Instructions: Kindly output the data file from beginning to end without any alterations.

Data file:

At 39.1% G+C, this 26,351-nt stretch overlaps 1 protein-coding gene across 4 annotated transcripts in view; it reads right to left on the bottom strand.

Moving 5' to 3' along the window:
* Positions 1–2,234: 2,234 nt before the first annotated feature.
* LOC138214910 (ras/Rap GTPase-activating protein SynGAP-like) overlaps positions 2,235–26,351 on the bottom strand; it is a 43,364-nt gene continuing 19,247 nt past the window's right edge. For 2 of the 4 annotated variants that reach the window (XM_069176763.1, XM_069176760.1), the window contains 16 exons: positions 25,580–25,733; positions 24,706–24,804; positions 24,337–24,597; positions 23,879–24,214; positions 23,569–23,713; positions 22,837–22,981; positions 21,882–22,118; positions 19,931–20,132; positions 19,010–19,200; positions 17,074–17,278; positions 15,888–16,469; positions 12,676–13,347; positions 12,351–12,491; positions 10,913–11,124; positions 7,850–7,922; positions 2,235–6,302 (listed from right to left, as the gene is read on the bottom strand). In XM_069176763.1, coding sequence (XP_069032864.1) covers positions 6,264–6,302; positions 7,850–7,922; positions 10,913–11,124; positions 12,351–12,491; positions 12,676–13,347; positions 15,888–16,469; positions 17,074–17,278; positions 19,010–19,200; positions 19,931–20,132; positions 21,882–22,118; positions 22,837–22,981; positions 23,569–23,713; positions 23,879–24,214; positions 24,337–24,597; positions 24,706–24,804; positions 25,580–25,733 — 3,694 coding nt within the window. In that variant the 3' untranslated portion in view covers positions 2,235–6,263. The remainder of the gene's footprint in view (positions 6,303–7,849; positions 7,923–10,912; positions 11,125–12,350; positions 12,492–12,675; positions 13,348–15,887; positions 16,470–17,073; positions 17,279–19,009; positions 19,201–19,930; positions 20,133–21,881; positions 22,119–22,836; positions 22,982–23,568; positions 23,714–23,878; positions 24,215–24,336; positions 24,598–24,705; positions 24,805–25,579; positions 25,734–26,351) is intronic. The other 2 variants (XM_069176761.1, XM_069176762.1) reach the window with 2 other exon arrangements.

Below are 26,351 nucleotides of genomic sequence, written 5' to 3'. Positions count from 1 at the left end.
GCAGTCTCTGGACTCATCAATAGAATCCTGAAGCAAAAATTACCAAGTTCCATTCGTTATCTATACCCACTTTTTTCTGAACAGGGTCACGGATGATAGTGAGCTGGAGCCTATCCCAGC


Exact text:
At 39.1% G+C, this 26,351-nt stretch overlaps 1 protein-coding gene across 4 annotated transcripts in view; it reads right to left on the bottom strand.

Moving 5' to 3' along the window:
* Positions 1–2,234: 2,234 nt before the first annotated feature.
* LOC138214910 (ras/Rap GTPase-activating protein SynGAP-like) overlaps positions 2,235–26,351 on the bottom strand; it is a 43,364-nt gene continuing 19,247 nt past the window's right edge. For 2 of the 4 annotated variants that reach the window (XM_069176763.1, XM_069176760.1), the window contains 16 exons: positions 25,580–25,733; positions 24,706–24,804; positions 24,337–24,597; positions 23,879–24,214; positions 23,569–23,713; positions 22,837–22,981; positions 21,882–22,118; positions 19,931–20,132; positions 19,010–19,200; positions 17,074–17,278; positions 15,888–16,469; positions 12,676–13,347; positions 12,351–12,491; positions 10,913–11,124; positions 7,850–7,922; positions 2,235–6,302 (listed from right to left, as the gene is read on the bottom strand). In XM_069176763.1, coding sequence (XP_069032864.1) covers positions 6,264–6,302; positions 7,850–7,922; positions 10,913–11,124; positions 12,351–12,491; positions 12,676–13,347; positions 15,888–16,469; positions 17,074–17,278; positions 19,010–19,200; positions 19,931–20,132; positions 21,882–22,118; positions 22,837–22,981; positions 23,569–23,713; positions 23,879–24,214; positions 24,337–24,597; positions 24,706–24,804; positions 25,580–25,733 — 3,694 coding nt within the window. In that variant the 3' untranslated portion in view covers positions 2,235–6,263. The remainder of the gene's footprint in view (positions 6,303–7,849; positions 7,923–10,912; positions 11,125–12,350; positions 12,492–12,675; positions 13,348–15,887; positions 16,470–17,073; positions 17,279–19,009; positions 19,201–19,930; positions 20,133–21,881; positions 22,119–22,836; positions 22,982–23,568; positions 23,714–23,878; positions 24,215–24,336; positions 24,598–24,705; positions 24,805–25,579; positions 25,734–26,351) is intronic. The other 2 variants (XM_069176761.1, XM_069176762.1) reach the window with 2 other exon arrangements.

Below are 26,351 nucleotides of genomic sequence, written 5' to 3'. Positions count from 1 at the left end.
GCAGTCTCTGGACTCATCAATAGAATCCTGAAGCAAAAATTACCAAGTTCCATTCGTTATCTATACCCACTTTTTTCTGAACAGGGTCACGGATGATAGTGAGCTGGAGCCTATCCCAGC